By Julia Gregory, Local Democracy Reporter
Green campaigners created a pop-up bike lane as they called for transport bosses to ensure streets stay safe for cyclists and pedestrians after lockdown.
The group from Extinction Rebellion Kensington and Chelsea and Hammersmith and Fulham made the temporary bike lane at Holland Park Avenue.
The road links west London through Kensington and into the City.
They said as lockdown restrictions ease the level of traffic is increasing and there could be more vehicles on the road as people are advised to avoid public transport.
They told Kensington and Chelsea council and Transport for London (TfL) that traffic “dramatically decreases available space for people to walk, cycle, sit and play safely in our communities,” and vehicle emissions contribute to 9,500 preventable deaths a year.
And they said speeding traffic was also dangerous, and traffic noise was ending the calm and birdsong that has “so enhanced our communities’ well-being over the last three months”.
The group challenged the council to look again at Tfl’s plans for a cycle lane along Holland Park Avenue.
Last year the council rejected the plan following concerns by many residents, including objections over planned tree felling.
The plans were controversial and many cyclists and green campaigners were disappointed by the decision.
TfL was consulting about amended plans before lockdown earlier this year.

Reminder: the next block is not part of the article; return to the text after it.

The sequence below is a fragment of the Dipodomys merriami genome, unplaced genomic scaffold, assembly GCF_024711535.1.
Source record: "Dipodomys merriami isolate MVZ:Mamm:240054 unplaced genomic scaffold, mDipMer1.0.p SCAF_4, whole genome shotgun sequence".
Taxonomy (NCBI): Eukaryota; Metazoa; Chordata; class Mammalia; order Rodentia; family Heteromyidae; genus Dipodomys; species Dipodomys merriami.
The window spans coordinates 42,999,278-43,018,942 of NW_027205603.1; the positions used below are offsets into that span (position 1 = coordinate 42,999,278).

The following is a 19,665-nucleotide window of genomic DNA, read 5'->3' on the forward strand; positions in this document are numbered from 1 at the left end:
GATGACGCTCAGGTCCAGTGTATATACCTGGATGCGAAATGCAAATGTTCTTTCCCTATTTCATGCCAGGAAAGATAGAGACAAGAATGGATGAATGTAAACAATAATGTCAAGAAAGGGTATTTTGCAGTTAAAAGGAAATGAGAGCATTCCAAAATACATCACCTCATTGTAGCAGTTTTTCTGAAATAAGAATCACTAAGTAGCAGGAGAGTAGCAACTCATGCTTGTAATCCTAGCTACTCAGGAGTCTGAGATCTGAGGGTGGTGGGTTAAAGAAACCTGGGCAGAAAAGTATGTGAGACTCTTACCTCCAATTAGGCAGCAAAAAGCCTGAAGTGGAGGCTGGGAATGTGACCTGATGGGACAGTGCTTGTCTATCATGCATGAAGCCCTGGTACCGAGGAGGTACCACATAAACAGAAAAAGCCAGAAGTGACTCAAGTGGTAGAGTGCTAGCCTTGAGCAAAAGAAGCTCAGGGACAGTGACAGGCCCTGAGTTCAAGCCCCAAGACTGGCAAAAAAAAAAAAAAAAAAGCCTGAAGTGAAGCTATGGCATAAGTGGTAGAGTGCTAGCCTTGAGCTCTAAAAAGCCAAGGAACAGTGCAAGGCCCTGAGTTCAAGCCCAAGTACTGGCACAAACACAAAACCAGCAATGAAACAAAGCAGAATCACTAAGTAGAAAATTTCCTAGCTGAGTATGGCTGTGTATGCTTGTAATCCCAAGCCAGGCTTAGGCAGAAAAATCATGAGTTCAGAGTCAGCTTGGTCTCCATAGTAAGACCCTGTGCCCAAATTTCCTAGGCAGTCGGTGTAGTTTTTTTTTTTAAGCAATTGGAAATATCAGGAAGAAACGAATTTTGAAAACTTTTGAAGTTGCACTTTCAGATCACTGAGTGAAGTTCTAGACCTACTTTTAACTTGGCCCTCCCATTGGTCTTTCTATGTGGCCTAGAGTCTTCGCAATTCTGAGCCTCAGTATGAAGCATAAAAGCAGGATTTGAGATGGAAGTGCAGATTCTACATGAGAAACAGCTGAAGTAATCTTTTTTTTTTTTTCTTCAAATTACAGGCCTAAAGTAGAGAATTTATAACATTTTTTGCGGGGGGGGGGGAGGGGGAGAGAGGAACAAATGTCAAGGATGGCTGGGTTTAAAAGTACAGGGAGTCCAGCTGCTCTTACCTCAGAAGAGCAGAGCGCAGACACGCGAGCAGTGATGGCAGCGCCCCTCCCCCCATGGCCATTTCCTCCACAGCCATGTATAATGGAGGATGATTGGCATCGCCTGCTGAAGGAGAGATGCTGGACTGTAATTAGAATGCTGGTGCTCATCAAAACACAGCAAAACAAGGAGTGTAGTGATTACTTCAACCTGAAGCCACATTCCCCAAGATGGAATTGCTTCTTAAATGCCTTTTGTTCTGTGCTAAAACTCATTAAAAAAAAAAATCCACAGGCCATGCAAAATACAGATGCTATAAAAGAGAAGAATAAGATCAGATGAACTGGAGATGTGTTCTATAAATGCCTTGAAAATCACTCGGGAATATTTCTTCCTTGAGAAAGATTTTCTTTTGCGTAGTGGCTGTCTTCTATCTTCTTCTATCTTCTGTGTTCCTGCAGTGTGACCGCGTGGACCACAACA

Extinction Rebellion said: “We are in a different world with a renewed groundswell of support for active transport as a way to get on with our lives whilst protecting public health.
“We believe a better future is possible.”
The campaigners added: “Just like us, thousands of people in RBKC are demanding cleaner air, quieter streets, and a safer infrastructure to walk and cycle, particularly on main roads and high streets.”
They called on the council and TfL to work together saying: “We demand Transport for London and RBKC work together on a short-term strategy for the borough’s streets as it comes out of lockdown.”
Councillor Johnny Thalassites said: “We are a fantastically-cycling borough.”
He said 11,000 people opposed the scheme last year but added: “We can see it’s not democratically sustainable to ask people to go ahead with a route that means fewer trees and more congestion according to TfL’s own data.”
The council called a climate emergency last year and it aims to ultimately become a carbon neutral borough.
Cllr Thalassites said: “It’s not the right thing for Kensington to go ahead with a costly scheme that means worse air quality.”
The move comes after the council asked TfL to fund a temporary bike and pedestrian route at one of London’s most iconic shopping roads at High Street Kensington.
TfL is funding temporary changes across the capital to help maintain social distancing and get shops, cafes, restaurants and bars back on their feet after lockdown.
The route would run the length of High Street Kensington and would also mean there was enough space for deliveries as well as extra room for pedestrians at pinch points.
Before lockdown, crossing points and the exit to the Underground near Marks and Spencer and several bus stops attracted large numbers of pedestrians.
The council is speeding up plans on new bike routes for Shepherd’s Bush, Notting Hill and Holland Park, and from Kensington High Street to Notting Hill.
It has also put in a new cycle crossing at Pembridge Villas in Notting Hill and future plans include an upgrade to the Chelsea Bridge Road bike lane.
It widened pavements outside Notting Hill Gate and High Street Kensington Tube stations and outside Waitrose in King’s Road to help with social distancing, and is bringing in a 20mph speed limit across the borough.
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